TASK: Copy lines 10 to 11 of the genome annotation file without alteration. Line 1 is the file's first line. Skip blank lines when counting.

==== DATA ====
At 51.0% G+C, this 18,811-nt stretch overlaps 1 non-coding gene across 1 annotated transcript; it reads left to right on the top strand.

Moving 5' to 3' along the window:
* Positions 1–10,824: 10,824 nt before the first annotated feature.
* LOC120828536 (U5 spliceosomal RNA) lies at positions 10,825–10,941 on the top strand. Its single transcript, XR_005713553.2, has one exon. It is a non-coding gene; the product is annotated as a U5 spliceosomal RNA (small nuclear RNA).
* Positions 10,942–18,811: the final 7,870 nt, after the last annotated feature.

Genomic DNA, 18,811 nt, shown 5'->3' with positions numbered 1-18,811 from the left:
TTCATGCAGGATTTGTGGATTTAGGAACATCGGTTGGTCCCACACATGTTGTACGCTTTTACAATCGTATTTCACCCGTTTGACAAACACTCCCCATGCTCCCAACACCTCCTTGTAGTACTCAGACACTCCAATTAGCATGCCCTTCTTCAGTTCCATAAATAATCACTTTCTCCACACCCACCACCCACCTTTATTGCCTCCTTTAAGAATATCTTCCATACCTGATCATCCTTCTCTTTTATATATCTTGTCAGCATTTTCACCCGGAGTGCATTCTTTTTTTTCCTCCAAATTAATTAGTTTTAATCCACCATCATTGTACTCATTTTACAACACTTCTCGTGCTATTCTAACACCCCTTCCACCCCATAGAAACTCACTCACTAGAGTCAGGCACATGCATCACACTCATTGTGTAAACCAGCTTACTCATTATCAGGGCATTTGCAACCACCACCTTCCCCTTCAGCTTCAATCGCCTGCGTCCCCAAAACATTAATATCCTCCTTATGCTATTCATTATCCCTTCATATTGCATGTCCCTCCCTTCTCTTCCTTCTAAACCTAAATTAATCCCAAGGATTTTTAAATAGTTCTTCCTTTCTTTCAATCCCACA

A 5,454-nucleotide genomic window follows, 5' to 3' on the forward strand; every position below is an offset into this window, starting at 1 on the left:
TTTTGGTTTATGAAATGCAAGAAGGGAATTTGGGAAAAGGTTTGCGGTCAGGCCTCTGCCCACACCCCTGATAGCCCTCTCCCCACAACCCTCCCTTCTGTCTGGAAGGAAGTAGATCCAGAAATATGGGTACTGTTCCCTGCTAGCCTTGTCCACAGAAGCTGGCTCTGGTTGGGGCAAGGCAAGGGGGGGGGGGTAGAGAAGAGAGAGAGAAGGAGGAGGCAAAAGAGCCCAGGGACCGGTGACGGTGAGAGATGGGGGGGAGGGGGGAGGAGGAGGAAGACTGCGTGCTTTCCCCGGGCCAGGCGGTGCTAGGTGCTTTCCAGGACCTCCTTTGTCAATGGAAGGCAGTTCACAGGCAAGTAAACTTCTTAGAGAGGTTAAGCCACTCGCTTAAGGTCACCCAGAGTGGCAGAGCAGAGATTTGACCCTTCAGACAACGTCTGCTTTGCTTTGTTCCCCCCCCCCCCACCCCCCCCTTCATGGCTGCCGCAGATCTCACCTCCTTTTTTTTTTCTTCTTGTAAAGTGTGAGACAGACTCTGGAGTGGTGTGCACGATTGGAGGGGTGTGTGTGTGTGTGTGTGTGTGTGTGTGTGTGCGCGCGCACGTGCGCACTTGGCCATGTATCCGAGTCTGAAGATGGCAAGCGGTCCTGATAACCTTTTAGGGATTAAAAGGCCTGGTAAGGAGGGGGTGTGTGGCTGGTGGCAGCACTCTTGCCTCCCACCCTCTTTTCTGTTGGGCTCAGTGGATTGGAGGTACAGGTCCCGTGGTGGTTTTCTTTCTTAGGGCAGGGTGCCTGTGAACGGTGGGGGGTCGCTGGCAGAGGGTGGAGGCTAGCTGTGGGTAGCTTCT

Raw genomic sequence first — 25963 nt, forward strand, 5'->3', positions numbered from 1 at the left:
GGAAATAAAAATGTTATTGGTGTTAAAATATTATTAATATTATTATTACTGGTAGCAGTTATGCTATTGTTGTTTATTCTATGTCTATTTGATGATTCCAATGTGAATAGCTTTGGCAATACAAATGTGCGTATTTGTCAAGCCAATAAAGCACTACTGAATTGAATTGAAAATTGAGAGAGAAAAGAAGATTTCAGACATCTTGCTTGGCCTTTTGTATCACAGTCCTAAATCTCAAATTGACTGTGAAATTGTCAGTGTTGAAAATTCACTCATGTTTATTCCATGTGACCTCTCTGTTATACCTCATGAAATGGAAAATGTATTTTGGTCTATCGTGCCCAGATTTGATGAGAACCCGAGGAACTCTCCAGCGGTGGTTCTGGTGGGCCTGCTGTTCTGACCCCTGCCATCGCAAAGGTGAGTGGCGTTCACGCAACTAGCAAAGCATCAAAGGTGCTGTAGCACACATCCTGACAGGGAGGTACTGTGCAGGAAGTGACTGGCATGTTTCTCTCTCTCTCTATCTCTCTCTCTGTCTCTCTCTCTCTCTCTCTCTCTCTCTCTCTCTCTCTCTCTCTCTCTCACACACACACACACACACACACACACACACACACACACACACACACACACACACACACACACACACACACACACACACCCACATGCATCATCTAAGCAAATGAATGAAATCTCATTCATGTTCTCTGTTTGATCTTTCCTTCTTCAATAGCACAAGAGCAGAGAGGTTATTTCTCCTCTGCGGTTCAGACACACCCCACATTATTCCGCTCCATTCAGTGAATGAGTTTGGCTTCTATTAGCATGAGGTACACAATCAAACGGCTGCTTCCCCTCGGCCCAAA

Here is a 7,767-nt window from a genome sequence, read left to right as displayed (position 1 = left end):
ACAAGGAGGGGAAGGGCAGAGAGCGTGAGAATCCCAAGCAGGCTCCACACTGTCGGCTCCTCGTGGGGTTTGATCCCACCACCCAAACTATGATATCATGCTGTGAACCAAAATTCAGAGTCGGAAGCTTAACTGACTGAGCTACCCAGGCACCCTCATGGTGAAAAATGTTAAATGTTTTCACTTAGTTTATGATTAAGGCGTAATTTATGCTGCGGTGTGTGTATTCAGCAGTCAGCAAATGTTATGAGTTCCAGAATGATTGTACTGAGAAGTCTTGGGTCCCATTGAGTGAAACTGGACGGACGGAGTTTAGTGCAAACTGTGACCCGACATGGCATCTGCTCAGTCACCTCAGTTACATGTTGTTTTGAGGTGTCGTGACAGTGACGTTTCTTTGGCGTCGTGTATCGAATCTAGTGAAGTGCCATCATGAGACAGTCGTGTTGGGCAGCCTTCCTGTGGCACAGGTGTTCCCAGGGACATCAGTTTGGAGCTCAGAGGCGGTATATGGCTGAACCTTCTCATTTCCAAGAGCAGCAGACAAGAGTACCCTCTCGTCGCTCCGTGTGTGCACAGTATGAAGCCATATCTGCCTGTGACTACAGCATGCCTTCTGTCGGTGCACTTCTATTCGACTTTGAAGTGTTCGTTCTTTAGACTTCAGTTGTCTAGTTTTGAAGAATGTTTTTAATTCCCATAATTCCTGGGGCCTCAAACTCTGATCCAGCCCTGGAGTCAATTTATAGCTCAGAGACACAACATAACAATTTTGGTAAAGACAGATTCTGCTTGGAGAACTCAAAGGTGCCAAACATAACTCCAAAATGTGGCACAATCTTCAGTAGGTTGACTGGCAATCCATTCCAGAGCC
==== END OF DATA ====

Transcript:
Raw genomic sequence first — 25963 nt, forward strand, 5'->3', positions numbered from 1 at the left:
GGAAATAAAAATGTTATTGGTGTTAAAATATTATTAATATTATTATTACTGGTAGCAGTTATGCTATTGTTGTTTATTCTATGTCTATTTGATGATTCCAATGTGAATAGCTTTGGCAATACAAATGTGCGTATTTGTCAAGCCAATAAAGCACTACTGAATTGAATTGAAAATTGAGAGAGAAAAGAAGATTTCAGACATCTTGCTTGGCCTTTTGTATCACAGTCCTAAATCTCAAATTGACTGTGAAATTGTCAGTGTTGAAAATTCACTCATGTTTATTCCATGTGACCTCTCTGTTATACCTCATGAAATGGAAAATGTATTTTGGTCTATCGTGCCCAGATTTGATGAGAACCCGAGGAACTCTCCAGCGGTGGTTCTGGTGGGCCTGCTGTTCTGACCCCTGCCATCGCAAAGGTGAGTGGCGTTCACGCAACTAGCAAAGCATCAAAGGTGCTGTAGCACACATCCTGACAGGGAGGTACTGTGCAGGAAGTGACTGGCATGTTTCTCTCTCTCTCTATCTCTCTCTCTGTCTCTCTCTCTCTCTCTCTCTCTCTCTCTCTCTCTCTCTCTCTCTCTCACACACACACACACACACACACACACACACACACACACACACACACACACACACACACACACACACACACACACACACCCACATGCATCATCTAAGCAAATGAATGAAATCTCATTCATGTTCTCTGTTTGATCTTTCCTTCTTCAATAGCACAAGAGCAGAGAGGTTATTTCTCCTCTGCGGTTCAGACACACCCCACATTATTCCGCTCCATTCAGTGAATGAGTTTGGCTTCTATTAGCATGAGGTACACAATCAAACGGCTGCTTCCCCTCGGCCCAAA